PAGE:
However, there are several concerning factors with these drugs. First, the side effect profile is substantial. It includes the risk of cancers, opportunistic infections and even death, according to black box warnings (the strongest warning by the FDA) (3). Opportunistic infections include diseases like tuberculosis and invasive fungal infections. It is no surprise that suppressing the immune system would result in increased infection rates. Nor is it surprising that cancer rates would increase, since the immune system helps to fend off malignancies. In fact, a study showed that after 10 years of therapy, the risk of cancer increased by approximately fourfold with the use of immunosuppressives (4).

Second, these drugs were tested and approved using short-term randomized clinical trials, but many patients are put on these therapies for 20 or more years. Remicade’s package insert was approved with approximately two years of data.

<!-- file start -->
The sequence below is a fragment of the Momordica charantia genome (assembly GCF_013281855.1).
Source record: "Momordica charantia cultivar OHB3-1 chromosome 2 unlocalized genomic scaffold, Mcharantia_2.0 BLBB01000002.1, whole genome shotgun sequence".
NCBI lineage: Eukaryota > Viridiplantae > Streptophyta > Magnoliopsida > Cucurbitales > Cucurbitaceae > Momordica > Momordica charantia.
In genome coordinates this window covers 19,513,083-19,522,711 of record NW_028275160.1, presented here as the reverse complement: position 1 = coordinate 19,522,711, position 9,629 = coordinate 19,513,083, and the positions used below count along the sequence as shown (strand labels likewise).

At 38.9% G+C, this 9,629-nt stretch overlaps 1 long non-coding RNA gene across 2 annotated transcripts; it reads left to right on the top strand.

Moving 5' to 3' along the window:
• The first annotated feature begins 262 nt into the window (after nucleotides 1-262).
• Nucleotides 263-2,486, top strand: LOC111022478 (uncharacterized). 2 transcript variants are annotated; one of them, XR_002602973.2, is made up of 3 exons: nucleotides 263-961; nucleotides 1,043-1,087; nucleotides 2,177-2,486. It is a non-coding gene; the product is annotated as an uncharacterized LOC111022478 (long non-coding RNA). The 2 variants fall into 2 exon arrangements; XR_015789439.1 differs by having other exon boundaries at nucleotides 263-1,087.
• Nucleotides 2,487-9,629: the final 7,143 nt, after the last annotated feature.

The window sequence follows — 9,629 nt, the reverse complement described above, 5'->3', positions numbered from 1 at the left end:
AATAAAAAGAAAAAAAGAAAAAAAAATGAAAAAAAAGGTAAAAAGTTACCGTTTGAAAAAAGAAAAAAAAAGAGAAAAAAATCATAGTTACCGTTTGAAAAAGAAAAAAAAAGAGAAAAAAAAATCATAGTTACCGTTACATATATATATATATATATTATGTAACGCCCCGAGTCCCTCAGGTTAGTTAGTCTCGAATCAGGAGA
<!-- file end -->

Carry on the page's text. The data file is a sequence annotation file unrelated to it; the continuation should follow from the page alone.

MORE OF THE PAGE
So what other methods are available to treat autoimmune diseases? These include medical nutrition therapy using bioactive compounds, which have immunomodulatory (regulation of the immune system) effects on inflammatory factors and on gene expression, and supplementation.

Nutrition and inflammation

Raising the level of beta-cryptoxanthin, a carotenoid bioactive food component, by a modest amount has a substantial impact in preventing RA. In one study, participants drank the equivalent of about one glass of freshly squeezed orange juice a day with a resultant 49 percent risk reduction in the development of RA (5).

While I have not found studies that specifically tested diet in RA treatment, there are dietary studies that have shown anti-inflammatory effects in other diseases, using biomarkers such as CRP and TNF-alpha. In a study that looked at the Mediterranean-type diet in 112 older patients, there was a significant decrease in inflammatory markers, including CRP (6).

In another study, participants showed a substantial reduction in CRP with increased flavonoid levels, an antioxidant, from vegetables and apples. Astaxanthin, a carotenoid found in fish, was shown to significantly reduce a host of inflammatory factors in mice, including TNF-alpha (7).

Vitamin D